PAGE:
In 13th century Provence there lived four sisters.
Daughters of Count Raymond Berengar V of Provence and his wife Beatrice of Savoy, all would rise to greatness becoming Queens of France, England, Germany and Sicily respectively.
These sisters had a huge impact on Western Christendom, and this month we’ll explore how the personal affected the political.
Before we proceed in exploring this family saga, today I’m going to introduce you to the four sisters of Provence: Marguerite, Eleanor, Sanchia and Beatrice.
Born in 1221, Marguerite was the eldest of the four sisters. She was married at an early age to Louis IX of France (later canonized St Louis). They had 11 children, three of whom were born on crusade. Louis and Marguerite were on crusade for six years, and when he was captured, Marguerite had to keep control over their forces from her childbed. At home, Marguerite was often called upon to mediate disputes, for instance between Renaud de Pons and Marguerites brother-in-law Henry III of England, “Marguerite, by the grace of God queen of France, who have full and free power from said parties to dispose and arrange in said dispute…”. She outlived Louis, with their son Philip inheriting his father’s throne. Marguerite died aged 74 in Paris and was buried in the Basilica of St-Denis.
Eleanor (1223 – 1291)
Eleanor married Henry III of England in 1236, two years after her sister’s impressive marriage. The elder sisters were close and would remain so throughout their lives, with their familial bond helping ease political tensions between England and France. Eleanor and Henry developed a strong relationship and had 5 children. Despite the tight family relationships Eleanor cultivated, she was not popular in her adopted country. During the rebellion led by Simon de Montfort, she was pelted with stones and verbal abuse from Londoners whilst trying to reach her son Prince Edward. Formidable even when the chips were down, Eleanor was a resilient and capable queen. She died during the reign of her son Edward I, having taken the veil* in 1286.
Sanchia (1225 – 1261)
Sanchia married Henry III of England’s brother Richard, Earl of Cornwall in 1243. The match was one Eleanor helped arrange. Sanchia was Richard’s second wife, his first wife Isabel Marshal (daughter of the great knight William Marshal) having died in 1240. Sanchia and Richard had two sons, with only one Edmund surviving to adulthood. Although married to an Earl, her title got an upgrade when her husband was elected King of the Romans in 1256 (the German crown being elective rather than hereditary). Sanchia was crowned alongside Richard at Aachen Cathedral the next year becoming Queen of the Romans. She sadly died of illness a few years later in 1261.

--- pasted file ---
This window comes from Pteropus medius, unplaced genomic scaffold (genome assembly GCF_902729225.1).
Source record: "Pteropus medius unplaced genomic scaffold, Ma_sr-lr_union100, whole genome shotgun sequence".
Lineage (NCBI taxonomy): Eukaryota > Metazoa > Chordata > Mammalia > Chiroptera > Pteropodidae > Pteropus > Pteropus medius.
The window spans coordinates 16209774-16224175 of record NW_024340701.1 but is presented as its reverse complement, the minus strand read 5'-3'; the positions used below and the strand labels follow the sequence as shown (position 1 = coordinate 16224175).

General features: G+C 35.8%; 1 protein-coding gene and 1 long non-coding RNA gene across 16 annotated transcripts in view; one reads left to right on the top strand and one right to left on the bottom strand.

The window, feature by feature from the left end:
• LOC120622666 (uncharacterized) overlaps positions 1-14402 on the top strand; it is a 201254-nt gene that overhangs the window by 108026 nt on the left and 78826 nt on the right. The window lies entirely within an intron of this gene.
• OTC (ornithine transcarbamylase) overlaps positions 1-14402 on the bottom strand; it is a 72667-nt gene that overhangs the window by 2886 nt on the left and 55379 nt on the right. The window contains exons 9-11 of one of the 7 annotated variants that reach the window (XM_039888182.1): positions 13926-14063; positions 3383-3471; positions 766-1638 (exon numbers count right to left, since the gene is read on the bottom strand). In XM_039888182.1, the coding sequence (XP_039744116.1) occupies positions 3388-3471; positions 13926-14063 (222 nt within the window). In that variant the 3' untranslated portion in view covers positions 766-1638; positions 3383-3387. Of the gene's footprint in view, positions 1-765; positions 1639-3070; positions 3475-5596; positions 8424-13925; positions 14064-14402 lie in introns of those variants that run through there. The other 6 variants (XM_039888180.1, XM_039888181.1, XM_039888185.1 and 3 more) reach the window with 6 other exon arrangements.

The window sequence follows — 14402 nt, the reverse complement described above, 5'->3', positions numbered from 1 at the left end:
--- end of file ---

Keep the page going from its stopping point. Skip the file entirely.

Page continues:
Beatrice (1229 – 1267)
The youngest sister Beatrice married Marguerite’s brother-in-law Charles of Anjou in 1246. The marriage was a good choice for Beatrice, who had solely inherited her father’s territories on his death the year before and for her own protection as a wealthy single heiress needed a good match quickly. Her father’s will was incredibly controversial, as his choices in distribution of lands, money etc were not what was expected. Beatrice’s relations with her mother and sisters rapidly declined following this, with Marguerite and Eleanor never letting go of their inheritance claims. It would become a continual source of discontent in the family. Beatrice also became a queen, being crowned Queen of Sicily in 1266 alongside her husband after being granted the kingdom by Pope Clement IV. Sadly, like Sanchia, she also died young, just a year into her queenship.
This is just a quick overview of these fascinating sisters and queens. We’ll be exploring their individual stories more throughout February so stay tuned!
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*In other words, she became a nun which wasn’t unusual for elderly royal widows.
England’s Queens: From Boudica to Elizabeth of York by Elizbeth Norton
Four Queens: The Provencal Sisters Who Ruled Europe by Nancy Goldstone.
The Family Trees of the Kings of France by Jean-Charles Volkmann
ODNB: Eleanor of Provence by Margaret Howell
Epistolæ: Medieval Women’s Latin Letters: Marguerite, Eleanor and Sanchia.
Wikipedia: Marguerite of Provence, Eleanor of Provence, Sanchia of Provence, Beatrice of Provence, Treaty of Paris.
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